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Tag Archives: water management
While 2016 brought some relief to the Western drought, many areas are still experiencing historic water shortages, with no reprieve in sight. From the Colorado River to Lake Mead, water supplies are shrinking while demand increases, thus driving water users to look elsewhere for their water, in many cases underground.
Last year, the Irrigation Association hosted the first drought summit in conjunction with the 2015 Irrigation Show and Education Conference in Long Beach, California. We are excited to not only hold our second summit in Las Vegas, Nevada, but also partner with the National Ground Water Association for the 2016 Drought Summit. Continue reading
In an interview with Western Grower & Shipper Magazine, Toro’s Paul McFadden discusses ag tech and innovation. Paul shared his insights into the world of agriculture and Toro’s view of how technology can help growers in our region. Continue reading
This Thursday, May 5th, at 6p.m. PST on The Water Zone Radio Show, tune in for an extra special agriculture episode hosted by Inge Bisconer and Paul McFadden. They’ll talk to two of the foremost experts on Western water issues, Read the full article…
The relationship between nutrient management and soil moisture is a very close one. As fertilizer gets more and more expensive, proper management of this input is critical to help you maintain profitability.
George Hochmuth, professor at the Soil and Water Science Department at the University of Florida, describes the dynamics of the relationship between soil moisture and fertilizer management, and outlines ways to improve your crops’ nutrient uptake through more precise irrigation.
So why is the relationship between soil moisture and fertilizer so important? Continue reading
Many greenhouse and nursery operations use fertilizer injectors, also known as proportioners, to deliver precise concentrations of water-soluble nutrients to plants through irrigation systems. Injectors pull a concentrated fertilizer solution from a stock tank and add it to the irrigation water. Continue reading
Farmers in central Arizona are working together to protect a precious resource that flows through their land. The Verde River supplies every drop of water they use for irrigation, and everything else in their lives. As the drought swallows up lakes and rivers across the West, Verde Valley farmers are embracing new and old technology to ensure their water supply doesn’t dry up. Arizona Public Radio’s Aaron Granillo reports.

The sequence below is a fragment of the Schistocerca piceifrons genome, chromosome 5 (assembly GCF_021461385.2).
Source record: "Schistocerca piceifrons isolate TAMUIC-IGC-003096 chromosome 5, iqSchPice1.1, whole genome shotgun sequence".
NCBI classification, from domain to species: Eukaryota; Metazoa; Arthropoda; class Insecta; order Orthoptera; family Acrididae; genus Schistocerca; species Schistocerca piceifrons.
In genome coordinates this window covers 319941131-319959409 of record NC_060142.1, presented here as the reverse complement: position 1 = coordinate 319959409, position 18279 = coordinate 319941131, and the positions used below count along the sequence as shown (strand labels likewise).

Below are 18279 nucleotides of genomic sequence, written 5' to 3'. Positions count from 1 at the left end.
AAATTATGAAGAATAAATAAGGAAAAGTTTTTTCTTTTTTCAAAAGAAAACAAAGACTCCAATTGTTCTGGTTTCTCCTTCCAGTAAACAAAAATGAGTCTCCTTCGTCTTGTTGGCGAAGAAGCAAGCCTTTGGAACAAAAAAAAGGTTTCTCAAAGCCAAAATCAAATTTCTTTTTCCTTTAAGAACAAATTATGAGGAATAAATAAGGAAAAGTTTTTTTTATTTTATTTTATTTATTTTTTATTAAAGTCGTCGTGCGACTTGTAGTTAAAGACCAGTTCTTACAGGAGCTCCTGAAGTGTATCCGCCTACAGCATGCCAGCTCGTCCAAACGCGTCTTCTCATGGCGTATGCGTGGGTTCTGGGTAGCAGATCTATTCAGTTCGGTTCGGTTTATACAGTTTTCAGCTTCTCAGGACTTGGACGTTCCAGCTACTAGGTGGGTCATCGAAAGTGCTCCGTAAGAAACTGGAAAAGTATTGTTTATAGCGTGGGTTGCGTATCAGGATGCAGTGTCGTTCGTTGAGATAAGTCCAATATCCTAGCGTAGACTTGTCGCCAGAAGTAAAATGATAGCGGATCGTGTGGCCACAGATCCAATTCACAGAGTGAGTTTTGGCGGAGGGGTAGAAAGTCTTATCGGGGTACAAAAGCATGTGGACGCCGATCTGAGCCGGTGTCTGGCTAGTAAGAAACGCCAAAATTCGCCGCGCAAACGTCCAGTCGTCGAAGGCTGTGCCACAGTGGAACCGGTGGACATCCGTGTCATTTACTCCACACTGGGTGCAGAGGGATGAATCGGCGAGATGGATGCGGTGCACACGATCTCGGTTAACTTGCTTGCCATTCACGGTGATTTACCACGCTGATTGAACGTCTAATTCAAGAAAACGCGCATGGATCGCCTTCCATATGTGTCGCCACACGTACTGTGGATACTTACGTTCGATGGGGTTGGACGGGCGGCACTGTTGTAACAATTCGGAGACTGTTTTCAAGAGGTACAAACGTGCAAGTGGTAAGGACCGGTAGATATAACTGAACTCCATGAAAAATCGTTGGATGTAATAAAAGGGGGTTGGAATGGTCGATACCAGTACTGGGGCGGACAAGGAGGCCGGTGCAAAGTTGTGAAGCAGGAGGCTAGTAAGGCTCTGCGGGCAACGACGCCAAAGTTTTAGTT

The Hausers are a farming family. They’ve been harvesting and selling pumpkins, alfalfa, and sweet corn for generations. The youngest member in this long line of farmers is 26-year-old Zach.
“My great, great, great grandparents started in Iowa, eventually moved to Phoenix,” says Hauser. “My dad and grandfather farmed this, and then I just kind of followed in their footsteps.” Continue reading
Many California farmers are in a tight spot this summer, because their normal water supplies have dried up with the state’s extreme drought. In the state’s Central Valley, that’s driving some farmers to get creative: They’re looking at buying water from cities — not freshwater, but water that’s already gone down the drain.
The parched conditions in the valley, the state’s farming hub, have been crazy. Actually, “crazy wouldn’t adequately describe what we’re going through here,” says Anthea Hansen, who runs the Del Puerto Water District in the Central Valley. “Having zero water available — we’ve been in survival and crisis mode for literally 24 months now,” she says.
What her district needs, she says, is a reliable supply — something that’s there, drought or no drought. Continue reading
Don’t miss out on the upcoming webinar, The Future of Irrigated Agriculture in the Colorado River Basin. The presentation will focus on the specific water challenges facing the basin, and will be available at no charge. This is a great opportunity to find out more about the water challenges facing the Colorado River Basin, and what the future of irrigated agriculture in the basin looks like in light of those issues. Will there be enough water for all the water users in the basin, particularly for agriculture? Continue reading
Increasing water costs and water scarcity are becoming critical issues that are affecting the bottom lines for growers’ businesses. Whether these issues are the result of droughts, environmental concerns, or water regulations, the fact is that growers need to improve their water management techniques.
In a recent online article in Growing Produce, Michael Cahn highlights how growers in California are utilizing drip irrigation to improve their water management and crop quality. In one paragraph, Cahn writes, “In the Central Valley where surface water allocations can be limited during drought years, drip has allowed growers to farm more acres with less water. Besides saving water, drip provides more management options for growers. Under drip, tractor operations are less likely to be hampered by saturated furrows and application uniformity under drip is not affected by wind, which is common in the afternoon along the coast. Additionally, drip can reduce foliar disease pressure in crops by keeping leaves dry.” Continue reading